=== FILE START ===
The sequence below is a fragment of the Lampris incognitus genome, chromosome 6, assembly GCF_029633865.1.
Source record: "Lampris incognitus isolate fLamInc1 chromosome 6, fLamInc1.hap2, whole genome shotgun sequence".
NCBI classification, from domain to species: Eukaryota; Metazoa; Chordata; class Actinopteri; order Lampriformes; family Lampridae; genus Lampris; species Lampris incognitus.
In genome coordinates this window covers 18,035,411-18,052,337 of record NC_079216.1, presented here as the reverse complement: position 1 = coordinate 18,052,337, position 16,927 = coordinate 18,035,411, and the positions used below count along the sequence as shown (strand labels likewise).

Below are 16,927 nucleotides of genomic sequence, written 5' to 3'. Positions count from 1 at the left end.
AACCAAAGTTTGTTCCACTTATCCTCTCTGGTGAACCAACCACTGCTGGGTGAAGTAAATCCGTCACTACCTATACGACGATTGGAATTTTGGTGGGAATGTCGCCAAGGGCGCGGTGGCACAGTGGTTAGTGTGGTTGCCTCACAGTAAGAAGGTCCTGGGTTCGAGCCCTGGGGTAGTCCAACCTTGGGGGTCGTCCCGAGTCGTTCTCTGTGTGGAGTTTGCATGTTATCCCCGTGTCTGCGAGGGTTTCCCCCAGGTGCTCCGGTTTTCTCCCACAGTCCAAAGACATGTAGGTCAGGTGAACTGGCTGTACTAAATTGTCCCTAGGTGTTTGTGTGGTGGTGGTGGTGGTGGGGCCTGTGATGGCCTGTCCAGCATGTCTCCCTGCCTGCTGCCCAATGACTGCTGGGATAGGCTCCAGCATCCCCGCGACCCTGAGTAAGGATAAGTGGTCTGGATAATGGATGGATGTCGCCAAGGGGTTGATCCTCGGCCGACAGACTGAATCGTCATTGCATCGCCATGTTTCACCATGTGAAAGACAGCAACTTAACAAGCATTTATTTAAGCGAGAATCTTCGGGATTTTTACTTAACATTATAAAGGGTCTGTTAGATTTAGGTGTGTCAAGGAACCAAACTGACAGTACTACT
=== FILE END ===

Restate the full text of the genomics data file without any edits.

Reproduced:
The sequence below is a fragment of the Lampris incognitus genome, chromosome 6, assembly GCF_029633865.1.
Source record: "Lampris incognitus isolate fLamInc1 chromosome 6, fLamInc1.hap2, whole genome shotgun sequence".
NCBI classification, from domain to species: Eukaryota; Metazoa; Chordata; class Actinopteri; order Lampriformes; family Lampridae; genus Lampris; species Lampris incognitus.
In genome coordinates this window covers 18,035,411-18,052,337 of record NC_079216.1, presented here as the reverse complement: position 1 = coordinate 18,052,337, position 16,927 = coordinate 18,035,411, and the positions used below count along the sequence as shown (strand labels likewise).

Below are 16,927 nucleotides of genomic sequence, written 5' to 3'. Positions count from 1 at the left end.
AACCAAAGTTTGTTCCACTTATCCTCTCTGGTGAACCAACCACTGCTGGGTGAAGTAAATCCGTCACTACCTATACGACGATTGGAATTTTGGTGGGAATGTCGCCAAGGGCGCGGTGGCACAGTGGTTAGTGTGGTTGCCTCACAGTAAGAAGGTCCTGGGTTCGAGCCCTGGGGTAGTCCAACCTTGGGGGTCGTCCCGAGTCGTTCTCTGTGTGGAGTTTGCATGTTATCCCCGTGTCTGCGAGGGTTTCCCCCAGGTGCTCCGGTTTTCTCCCACAGTCCAAAGACATGTAGGTCAGGTGAACTGGCTGTACTAAATTGTCCCTAGGTGTTTGTGTGGTGGTGGTGGTGGTGGGGCCTGTGATGGCCTGTCCAGCATGTCTCCCTGCCTGCTGCCCAATGACTGCTGGGATAGGCTCCAGCATCCCCGCGACCCTGAGTAAGGATAAGTGGTCTGGATAATGGATGGATGTCGCCAAGGGGTTGATCCTCGGCCGACAGACTGAATCGTCATTGCATCGCCATGTTTCACCATGTGAAAGACAGCAACTTAACAAGCATTTATTTAAGCGAGAATCTTCGGGATTTTTACTTAACATTATAAAGGGTCTGTTAGATTTAGGTGTGTCAAGGAACCAAACTGACAGTACTACT